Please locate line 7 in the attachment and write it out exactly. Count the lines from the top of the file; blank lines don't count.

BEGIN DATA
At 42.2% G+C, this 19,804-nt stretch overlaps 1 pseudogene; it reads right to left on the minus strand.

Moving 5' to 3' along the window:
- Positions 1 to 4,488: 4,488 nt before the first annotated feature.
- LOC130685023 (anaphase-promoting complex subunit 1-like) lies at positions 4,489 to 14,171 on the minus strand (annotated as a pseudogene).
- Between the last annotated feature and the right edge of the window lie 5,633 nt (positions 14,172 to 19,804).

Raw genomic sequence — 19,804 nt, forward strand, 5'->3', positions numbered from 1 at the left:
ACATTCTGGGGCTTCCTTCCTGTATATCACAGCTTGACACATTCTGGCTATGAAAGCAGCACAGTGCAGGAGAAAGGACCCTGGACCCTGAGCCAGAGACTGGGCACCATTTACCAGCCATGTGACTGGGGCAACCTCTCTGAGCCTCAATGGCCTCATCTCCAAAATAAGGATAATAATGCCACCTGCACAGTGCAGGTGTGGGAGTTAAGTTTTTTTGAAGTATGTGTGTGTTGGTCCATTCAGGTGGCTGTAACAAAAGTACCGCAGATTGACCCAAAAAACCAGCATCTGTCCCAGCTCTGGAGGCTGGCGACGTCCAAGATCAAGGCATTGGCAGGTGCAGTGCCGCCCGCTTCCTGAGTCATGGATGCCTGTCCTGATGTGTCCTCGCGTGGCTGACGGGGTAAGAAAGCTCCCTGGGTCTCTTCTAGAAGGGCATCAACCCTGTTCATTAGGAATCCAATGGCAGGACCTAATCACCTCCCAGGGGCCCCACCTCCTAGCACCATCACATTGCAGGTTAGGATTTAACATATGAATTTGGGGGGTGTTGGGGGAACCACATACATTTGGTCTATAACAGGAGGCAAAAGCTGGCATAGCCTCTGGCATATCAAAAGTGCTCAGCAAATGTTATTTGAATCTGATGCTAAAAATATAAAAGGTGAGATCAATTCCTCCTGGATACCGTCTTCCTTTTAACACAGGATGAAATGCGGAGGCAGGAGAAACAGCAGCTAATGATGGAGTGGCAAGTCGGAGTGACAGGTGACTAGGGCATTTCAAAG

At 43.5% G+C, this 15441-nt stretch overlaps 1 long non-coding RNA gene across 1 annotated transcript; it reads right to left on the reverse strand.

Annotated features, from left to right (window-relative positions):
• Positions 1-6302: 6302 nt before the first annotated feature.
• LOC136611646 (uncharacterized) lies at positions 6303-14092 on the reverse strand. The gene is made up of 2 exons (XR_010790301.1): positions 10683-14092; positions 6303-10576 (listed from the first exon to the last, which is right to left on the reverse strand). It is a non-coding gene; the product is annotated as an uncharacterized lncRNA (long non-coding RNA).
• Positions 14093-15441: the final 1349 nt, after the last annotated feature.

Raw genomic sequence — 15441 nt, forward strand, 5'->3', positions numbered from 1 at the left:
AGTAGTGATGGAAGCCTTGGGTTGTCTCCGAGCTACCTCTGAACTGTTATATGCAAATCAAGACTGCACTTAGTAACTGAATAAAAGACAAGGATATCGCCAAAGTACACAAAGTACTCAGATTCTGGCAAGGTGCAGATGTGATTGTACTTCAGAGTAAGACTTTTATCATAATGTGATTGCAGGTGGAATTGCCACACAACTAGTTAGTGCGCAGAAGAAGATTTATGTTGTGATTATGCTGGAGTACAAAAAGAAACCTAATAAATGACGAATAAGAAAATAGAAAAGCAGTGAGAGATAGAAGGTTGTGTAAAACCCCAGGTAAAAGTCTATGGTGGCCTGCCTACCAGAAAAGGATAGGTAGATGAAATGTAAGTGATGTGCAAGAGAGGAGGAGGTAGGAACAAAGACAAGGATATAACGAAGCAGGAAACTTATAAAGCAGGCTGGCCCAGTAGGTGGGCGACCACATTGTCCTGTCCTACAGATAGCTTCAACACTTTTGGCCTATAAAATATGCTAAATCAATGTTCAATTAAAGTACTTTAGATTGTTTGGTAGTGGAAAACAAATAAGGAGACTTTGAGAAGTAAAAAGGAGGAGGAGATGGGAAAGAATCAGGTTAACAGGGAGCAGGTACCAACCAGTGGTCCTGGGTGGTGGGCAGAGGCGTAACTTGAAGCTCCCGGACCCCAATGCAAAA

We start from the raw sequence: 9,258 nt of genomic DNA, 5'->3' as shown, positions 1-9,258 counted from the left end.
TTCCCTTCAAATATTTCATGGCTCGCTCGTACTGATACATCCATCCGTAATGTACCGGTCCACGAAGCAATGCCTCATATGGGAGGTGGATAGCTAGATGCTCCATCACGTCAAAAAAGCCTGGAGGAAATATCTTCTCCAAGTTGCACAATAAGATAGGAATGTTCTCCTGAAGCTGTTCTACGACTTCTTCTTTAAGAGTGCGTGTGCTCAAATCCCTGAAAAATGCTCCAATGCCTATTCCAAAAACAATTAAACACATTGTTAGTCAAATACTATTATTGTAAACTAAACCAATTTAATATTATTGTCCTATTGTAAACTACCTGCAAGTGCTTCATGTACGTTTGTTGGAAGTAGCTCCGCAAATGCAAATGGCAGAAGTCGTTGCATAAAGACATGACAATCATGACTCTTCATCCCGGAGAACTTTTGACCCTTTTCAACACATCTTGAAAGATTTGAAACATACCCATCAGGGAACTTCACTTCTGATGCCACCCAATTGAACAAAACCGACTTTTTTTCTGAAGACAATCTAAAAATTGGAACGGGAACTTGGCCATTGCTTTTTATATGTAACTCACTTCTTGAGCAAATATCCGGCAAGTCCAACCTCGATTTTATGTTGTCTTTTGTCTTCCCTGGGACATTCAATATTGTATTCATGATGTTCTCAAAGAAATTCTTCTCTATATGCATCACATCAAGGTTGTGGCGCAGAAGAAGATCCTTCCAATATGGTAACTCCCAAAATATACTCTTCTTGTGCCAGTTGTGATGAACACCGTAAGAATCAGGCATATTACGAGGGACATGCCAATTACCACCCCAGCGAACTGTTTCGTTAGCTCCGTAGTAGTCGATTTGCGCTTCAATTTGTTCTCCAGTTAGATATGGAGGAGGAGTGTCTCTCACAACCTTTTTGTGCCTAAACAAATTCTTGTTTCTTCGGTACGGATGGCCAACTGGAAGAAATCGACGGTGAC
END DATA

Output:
ACATTCTGGGGCTTCCTTCCTGTATATCACAGCTTGACACATTCTGGCTATGAAAGCAGCACAGTGCAGGAGAAAGGACCCTGGACCCTGAGCCAGAGACTGGGCACCATTTACCAGCCATGTGACTGGGGCAACCTCTCTGAGCCTCAATGGCCTCATCTCCAAAATAAGGATAATAATGCCACCTGCACAGTGCAGGTGTGGGAGTTAAGTTTTTTTGAAGTATGTGTGTGTTGGTCCATTCAGGTGGCTGTAACAAAAGTACCGCAGATTGACCCAAAAAACCAGCATCTGTCCCAGCTCTGGAGGCTGGCGACGTCCAAGATCAAGGCATTGGCAGGTGCAGTGCCGCCCGCTTCCTGAGTCATGGATGCCTGTCCTGATGTGTCCTCGCGTGGCTGACGGGGTAAGAAAGCTCCCTGGGTCTCTTCTAGAAGGGCATCAACCCTGTTCATTAGGAATCCAATGGCAGGACCTAATCACCTCCCAGGGGCCCCACCTCCTAGCACCATCACATTGCAGGTTAGGATTTAACATATGAATTTGGGGGGTGTTGGGGGAACCACATACATTTGGTCTATAACAGGAGGCAAAAGCTGGCATAGCCTCTGGCATATCAAAAGTGCTCAGCAAATGTTATTTGAATCTGATGCTAAAAATATAAAAGGTGAGATCAATTCCTCCTGGATACCGTCTTCCTTTTAACACAGGATGAAATGCGGAGGCAGGAGAAACAGCAGCTAATGATGGAGTGGCAAGTCGGAGTGACAGGTGACTAGGGCATTTCAAAG